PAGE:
" funded travel of researchers from the University of Utah to Chalmers University of Technology in Gothenburg, Sweden to stimulate collaboration between these universities. Chalmers is a leading institution in chemical looping combustion research and activities there cover a range of scales, from fundamental development of oxygen carrier particles to pilot-scale testing of dual bed systems. The University of Utah has extensive experience in lab and pilot-scale research of combustion and gasification systems and is building up its chemical looping combustion research program. Major activities under this program included (1) collaboration on experimental determination of oxidation and reduction kinetics for copper-based chemical looping carriers, (2) design of a pilot-scale dual fluidized bed chemical looping system at the University of Utah and (3) joint modeling and simulation of dual fluidized bed chemical looping systems. Under the first activity, the University of Utah and Chalmers collaborated to evaluate rates of oxidation of copper-based oxygen carriers in lab-scale tests using thermogravimetric analyzers and small electrically heated batch fluidized bed systems. The experimental work was funded by other projects, but the collaborative nature was promoted by this project. Several types of carriers were evaluated, including materials prepared at Chalmers. Rates of oxidation were measured at various temperatures and oxygen partial pressures and evaluated with consideration to the extent of carrier conversion. Experimental evaluation is complicated by the fact that both equilibrium oxygen partial pressure and the rate of the reversible oxidation reaction change with temperature. The evaluation and an expression describing oxidation of copper-based carriers was published and has been presented at international meetings. A similar evaluation was performed for reduction of copper-based carriers, which fall into the category of "oxygen uncoupling" carriers that spontaneously release gaseous oxygen in low-O2 environments. The rate of oxygen release, which is an important determiner of overall performance of solid fuel conversion in a copper-based chemical looping system, was investigated using carrier material supplied by Chalmers. A universal expression describing the rate of carrier reduction versus temperature and local oxygen concentration was developed. A key outcome of these studies is that both oxidation and reduction are rapid enough at combustion temperatures that copper-based chemical looping with oxygen uncoupling is feasible even for low-reactivity fuels such as bituminous coal and petroleum coke. The second major activity involved cooperation on the design of a 100 kWth dual fluidized bed chemical looping combustion system at the University of Utah that is being built under separate funding. In addition to the overall system design, specific design decisions such as whether the fuel reactor should be a bubbling or circulating bed and whether at this scale it is preferable to construct externally heated metal reactors or build refractory-lined systems, needed to be resolved. Under this project, researchers from the University of Utah visited Chalmers University of Technology to learn details of the design of their dual-bed pilot system and to discuss operating experience of that system. Meetings during that trip as well as afterwards provided valuable input for the design of the Utah system. The design of the University of Utah system was completed during this project and construction of the pilot-scale chemical looping process development unit is currently in progress. The final collaborative activity involved modeling and computational simulation of dual fluidized bed reactors of the kind used in chemical looping systems. Both institutions have modeling projects and have constructed clear acrylic cold flow models of their respective pilot-scale systems. Under this program a University of Utah graduate student traveled to Sweden to work with the Chalmers researchers performing the modeling and learned about operation and analysis of the cold flow system. The collaboration that has developed in this area continues, with focus on computational simulation of dual fluidized bed system. The two universities are now working on two joint publications regarding cold flow modeling and simulation of interconnected dual-bed chemical looping systems. Through the collaboration developed under this program and resulting publications, there is now a better scientific understanding of chemical and physical processes that take place during chemical looping with oxygen uncoupling. Researchers and students from the University of Utah and Chalmers have benefitted from the opportunity to work with world experts, and the impacts of this program include establishment of valuable international cooperation. Successful deployment of advanced technologies such as chemical looping combustion requires a global effort, and this program has been a step in that direction.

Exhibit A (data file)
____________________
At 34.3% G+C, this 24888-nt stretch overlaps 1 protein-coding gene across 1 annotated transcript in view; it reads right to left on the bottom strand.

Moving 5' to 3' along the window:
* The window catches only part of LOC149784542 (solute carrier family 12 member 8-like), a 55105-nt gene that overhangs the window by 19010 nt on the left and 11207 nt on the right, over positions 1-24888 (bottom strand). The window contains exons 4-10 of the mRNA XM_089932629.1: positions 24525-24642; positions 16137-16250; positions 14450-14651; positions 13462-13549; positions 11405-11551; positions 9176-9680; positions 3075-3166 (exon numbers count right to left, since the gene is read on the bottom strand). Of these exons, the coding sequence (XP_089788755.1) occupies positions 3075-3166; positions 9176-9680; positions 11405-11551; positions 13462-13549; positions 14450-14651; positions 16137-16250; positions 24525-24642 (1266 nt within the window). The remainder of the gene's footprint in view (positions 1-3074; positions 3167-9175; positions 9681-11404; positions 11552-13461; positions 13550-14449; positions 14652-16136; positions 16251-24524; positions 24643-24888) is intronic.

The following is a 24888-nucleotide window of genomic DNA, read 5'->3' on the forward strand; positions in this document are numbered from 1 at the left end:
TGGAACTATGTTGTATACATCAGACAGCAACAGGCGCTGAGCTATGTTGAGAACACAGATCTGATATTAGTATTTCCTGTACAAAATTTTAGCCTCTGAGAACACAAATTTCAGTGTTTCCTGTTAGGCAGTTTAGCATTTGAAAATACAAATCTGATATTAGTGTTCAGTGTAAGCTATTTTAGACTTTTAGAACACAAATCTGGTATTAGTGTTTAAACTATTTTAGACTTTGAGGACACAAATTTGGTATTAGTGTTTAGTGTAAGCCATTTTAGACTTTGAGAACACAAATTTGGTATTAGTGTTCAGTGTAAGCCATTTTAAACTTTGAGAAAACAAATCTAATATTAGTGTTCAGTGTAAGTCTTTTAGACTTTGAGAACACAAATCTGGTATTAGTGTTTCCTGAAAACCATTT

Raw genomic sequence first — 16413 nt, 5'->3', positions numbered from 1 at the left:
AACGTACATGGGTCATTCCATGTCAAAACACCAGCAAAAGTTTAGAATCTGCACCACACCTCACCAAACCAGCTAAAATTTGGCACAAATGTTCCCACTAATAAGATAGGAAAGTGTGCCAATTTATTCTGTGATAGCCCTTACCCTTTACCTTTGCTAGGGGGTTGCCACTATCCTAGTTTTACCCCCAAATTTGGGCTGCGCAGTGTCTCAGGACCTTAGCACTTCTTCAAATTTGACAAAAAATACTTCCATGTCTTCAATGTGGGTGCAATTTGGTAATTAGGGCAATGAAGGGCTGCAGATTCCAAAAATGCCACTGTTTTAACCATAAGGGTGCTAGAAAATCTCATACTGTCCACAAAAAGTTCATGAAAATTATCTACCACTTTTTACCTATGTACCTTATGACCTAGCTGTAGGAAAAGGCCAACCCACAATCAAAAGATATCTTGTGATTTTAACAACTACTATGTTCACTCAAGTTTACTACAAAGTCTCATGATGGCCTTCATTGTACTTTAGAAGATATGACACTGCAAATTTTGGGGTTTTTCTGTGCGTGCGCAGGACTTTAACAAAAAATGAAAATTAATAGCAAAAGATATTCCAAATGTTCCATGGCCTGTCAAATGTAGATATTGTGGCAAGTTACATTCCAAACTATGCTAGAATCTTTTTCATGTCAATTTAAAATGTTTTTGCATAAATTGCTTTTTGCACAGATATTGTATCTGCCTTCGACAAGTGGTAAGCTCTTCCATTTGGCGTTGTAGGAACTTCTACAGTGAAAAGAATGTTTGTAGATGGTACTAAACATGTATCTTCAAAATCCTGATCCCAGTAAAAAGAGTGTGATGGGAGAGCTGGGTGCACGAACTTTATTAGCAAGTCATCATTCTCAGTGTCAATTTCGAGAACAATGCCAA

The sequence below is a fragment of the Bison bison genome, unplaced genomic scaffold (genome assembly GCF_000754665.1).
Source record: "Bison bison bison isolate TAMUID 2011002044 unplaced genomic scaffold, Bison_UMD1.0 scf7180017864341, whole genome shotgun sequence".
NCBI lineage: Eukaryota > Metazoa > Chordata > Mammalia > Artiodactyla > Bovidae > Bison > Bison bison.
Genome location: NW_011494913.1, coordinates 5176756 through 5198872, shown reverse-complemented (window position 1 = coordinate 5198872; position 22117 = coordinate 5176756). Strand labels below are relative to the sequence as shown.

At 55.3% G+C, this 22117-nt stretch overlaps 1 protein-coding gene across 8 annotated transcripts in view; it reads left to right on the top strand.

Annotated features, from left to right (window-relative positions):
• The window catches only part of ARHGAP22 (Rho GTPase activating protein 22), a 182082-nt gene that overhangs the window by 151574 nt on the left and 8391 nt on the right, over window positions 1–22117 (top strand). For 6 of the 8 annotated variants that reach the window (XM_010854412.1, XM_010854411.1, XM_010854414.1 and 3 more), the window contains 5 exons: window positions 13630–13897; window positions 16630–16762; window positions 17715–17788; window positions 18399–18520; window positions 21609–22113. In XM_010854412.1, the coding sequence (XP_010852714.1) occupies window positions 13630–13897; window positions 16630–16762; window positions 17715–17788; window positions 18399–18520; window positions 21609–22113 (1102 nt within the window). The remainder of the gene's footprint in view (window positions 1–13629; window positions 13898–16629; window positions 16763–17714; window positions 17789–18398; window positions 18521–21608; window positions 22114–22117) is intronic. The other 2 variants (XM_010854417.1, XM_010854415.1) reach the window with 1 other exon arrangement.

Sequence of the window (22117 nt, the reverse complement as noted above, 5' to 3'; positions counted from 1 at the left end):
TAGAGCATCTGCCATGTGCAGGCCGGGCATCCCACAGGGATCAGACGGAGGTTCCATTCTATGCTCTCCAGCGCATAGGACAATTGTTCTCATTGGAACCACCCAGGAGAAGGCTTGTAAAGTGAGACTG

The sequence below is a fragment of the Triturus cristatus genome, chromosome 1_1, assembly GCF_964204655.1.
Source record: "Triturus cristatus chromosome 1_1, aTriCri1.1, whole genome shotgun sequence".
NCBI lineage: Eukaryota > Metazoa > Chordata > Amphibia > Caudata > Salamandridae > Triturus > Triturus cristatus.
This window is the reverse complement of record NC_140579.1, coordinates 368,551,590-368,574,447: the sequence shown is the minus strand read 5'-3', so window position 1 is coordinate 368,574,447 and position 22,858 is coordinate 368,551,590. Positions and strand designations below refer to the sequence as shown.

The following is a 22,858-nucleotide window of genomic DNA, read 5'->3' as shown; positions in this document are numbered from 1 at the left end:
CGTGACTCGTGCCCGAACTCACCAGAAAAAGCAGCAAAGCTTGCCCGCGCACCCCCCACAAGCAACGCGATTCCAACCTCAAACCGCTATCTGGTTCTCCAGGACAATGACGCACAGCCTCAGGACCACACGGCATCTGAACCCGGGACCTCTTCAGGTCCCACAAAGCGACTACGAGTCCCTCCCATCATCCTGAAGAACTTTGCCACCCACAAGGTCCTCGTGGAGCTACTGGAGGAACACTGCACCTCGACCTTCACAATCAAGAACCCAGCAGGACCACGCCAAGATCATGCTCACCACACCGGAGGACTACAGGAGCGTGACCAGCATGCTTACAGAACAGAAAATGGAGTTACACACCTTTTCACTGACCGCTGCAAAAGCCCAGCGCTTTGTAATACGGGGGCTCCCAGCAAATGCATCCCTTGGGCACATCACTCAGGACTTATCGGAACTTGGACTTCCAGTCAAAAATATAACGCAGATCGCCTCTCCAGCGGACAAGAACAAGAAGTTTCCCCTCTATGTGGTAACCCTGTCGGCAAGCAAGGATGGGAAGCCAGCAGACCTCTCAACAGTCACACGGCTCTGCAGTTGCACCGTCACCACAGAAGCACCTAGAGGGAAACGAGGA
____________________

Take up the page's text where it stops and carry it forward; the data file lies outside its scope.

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University of Utah